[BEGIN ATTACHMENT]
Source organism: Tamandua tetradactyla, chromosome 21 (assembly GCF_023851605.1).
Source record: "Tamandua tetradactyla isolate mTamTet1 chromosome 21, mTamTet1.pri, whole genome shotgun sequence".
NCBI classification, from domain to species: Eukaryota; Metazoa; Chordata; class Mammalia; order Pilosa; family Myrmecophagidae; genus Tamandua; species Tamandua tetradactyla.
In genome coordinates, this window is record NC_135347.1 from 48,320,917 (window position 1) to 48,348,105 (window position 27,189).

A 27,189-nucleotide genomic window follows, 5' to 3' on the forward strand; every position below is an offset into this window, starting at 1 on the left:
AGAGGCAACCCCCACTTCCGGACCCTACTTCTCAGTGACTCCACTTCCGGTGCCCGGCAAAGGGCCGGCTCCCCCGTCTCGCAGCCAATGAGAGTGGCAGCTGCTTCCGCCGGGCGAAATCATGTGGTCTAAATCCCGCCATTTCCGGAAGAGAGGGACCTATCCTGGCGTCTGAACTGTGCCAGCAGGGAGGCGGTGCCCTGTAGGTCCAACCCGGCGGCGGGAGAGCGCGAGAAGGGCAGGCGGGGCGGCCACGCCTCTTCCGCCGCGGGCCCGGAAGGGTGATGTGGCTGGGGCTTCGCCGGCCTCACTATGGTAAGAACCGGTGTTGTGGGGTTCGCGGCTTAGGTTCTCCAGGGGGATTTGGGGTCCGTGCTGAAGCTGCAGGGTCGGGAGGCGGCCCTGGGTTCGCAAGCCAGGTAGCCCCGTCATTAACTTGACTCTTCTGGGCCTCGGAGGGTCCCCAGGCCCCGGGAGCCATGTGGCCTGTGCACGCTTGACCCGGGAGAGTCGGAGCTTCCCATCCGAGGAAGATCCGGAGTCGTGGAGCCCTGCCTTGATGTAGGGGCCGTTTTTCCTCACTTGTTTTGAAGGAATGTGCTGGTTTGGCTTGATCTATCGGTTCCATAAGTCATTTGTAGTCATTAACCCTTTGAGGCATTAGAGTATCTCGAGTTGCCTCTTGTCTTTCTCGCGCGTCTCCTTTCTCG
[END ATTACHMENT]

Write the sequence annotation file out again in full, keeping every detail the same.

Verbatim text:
Source organism: Tamandua tetradactyla, chromosome 21 (assembly GCF_023851605.1).
Source record: "Tamandua tetradactyla isolate mTamTet1 chromosome 21, mTamTet1.pri, whole genome shotgun sequence".
NCBI classification, from domain to species: Eukaryota; Metazoa; Chordata; class Mammalia; order Pilosa; family Myrmecophagidae; genus Tamandua; species Tamandua tetradactyla.
In genome coordinates, this window is record NC_135347.1 from 48,320,917 (window position 1) to 48,348,105 (window position 27,189).

A 27,189-nucleotide genomic window follows, 5' to 3' on the forward strand; every position below is an offset into this window, starting at 1 on the left:
AGAGGCAACCCCCACTTCCGGACCCTACTTCTCAGTGACTCCACTTCCGGTGCCCGGCAAAGGGCCGGCTCCCCCGTCTCGCAGCCAATGAGAGTGGCAGCTGCTTCCGCCGGGCGAAATCATGTGGTCTAAATCCCGCCATTTCCGGAAGAGAGGGACCTATCCTGGCGTCTGAACTGTGCCAGCAGGGAGGCGGTGCCCTGTAGGTCCAACCCGGCGGCGGGAGAGCGCGAGAAGGGCAGGCGGGGCGGCCACGCCTCTTCCGCCGCGGGCCCGGAAGGGTGATGTGGCTGGGGCTTCGCCGGCCTCACTATGGTAAGAACCGGTGTTGTGGGGTTCGCGGCTTAGGTTCTCCAGGGGGATTTGGGGTCCGTGCTGAAGCTGCAGGGTCGGGAGGCGGCCCTGGGTTCGCAAGCCAGGTAGCCCCGTCATTAACTTGACTCTTCTGGGCCTCGGAGGGTCCCCAGGCCCCGGGAGCCATGTGGCCTGTGCACGCTTGACCCGGGAGAGTCGGAGCTTCCCATCCGAGGAAGATCCGGAGTCGTGGAGCCCTGCCTTGATGTAGGGGCCGTTTTTCCTCACTTGTTTTGAAGGAATGTGCTGGTTTGGCTTGATCTATCGGTTCCATAAGTCATTTGTAGTCATTAACCCTTTGAGGCATTAGAGTATCTCGAGTTGCCTCTTGTCTTTCTCGCGCGTCTCCTTTCTCG